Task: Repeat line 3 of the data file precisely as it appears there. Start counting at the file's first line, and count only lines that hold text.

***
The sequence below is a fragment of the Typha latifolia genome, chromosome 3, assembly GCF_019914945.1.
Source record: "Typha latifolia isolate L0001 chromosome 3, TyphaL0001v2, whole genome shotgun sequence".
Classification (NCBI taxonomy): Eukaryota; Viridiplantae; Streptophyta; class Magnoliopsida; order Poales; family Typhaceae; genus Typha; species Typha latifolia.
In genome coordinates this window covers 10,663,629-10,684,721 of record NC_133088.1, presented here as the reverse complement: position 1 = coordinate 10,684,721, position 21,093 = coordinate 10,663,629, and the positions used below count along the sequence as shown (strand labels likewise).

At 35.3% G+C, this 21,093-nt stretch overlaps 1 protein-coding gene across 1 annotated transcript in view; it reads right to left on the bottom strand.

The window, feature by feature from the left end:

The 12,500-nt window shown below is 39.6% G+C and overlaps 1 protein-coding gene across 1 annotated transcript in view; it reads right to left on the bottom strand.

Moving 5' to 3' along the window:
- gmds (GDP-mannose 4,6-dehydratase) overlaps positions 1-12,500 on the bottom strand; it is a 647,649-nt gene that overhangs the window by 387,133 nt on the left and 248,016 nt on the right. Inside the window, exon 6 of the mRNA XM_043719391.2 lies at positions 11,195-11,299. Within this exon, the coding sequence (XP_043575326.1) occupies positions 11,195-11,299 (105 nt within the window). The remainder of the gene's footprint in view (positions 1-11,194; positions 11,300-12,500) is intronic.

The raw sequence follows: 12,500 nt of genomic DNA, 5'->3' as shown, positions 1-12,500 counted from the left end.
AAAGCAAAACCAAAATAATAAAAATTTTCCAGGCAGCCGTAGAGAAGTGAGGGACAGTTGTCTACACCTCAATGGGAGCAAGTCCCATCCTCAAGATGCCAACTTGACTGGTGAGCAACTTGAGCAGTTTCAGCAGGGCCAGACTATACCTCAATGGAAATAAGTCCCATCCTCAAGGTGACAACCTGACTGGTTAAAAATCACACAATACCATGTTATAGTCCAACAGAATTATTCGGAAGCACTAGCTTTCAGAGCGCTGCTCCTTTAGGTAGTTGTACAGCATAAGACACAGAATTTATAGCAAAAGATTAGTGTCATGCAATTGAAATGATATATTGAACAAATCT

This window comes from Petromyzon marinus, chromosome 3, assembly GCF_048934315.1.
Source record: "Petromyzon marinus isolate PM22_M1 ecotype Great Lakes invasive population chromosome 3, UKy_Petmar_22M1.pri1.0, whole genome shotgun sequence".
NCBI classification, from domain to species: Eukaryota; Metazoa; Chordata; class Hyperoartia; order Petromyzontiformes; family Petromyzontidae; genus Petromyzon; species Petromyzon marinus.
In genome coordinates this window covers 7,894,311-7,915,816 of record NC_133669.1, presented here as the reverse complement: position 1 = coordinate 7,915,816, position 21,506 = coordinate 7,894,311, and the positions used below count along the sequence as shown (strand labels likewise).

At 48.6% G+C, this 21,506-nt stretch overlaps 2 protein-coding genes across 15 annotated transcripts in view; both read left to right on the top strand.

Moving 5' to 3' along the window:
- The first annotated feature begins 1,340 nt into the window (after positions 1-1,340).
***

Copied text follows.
Classification (NCBI taxonomy): Eukaryota; Viridiplantae; Streptophyta; class Magnoliopsida; order Poales; family Typhaceae; genus Typha; species Typha latifolia.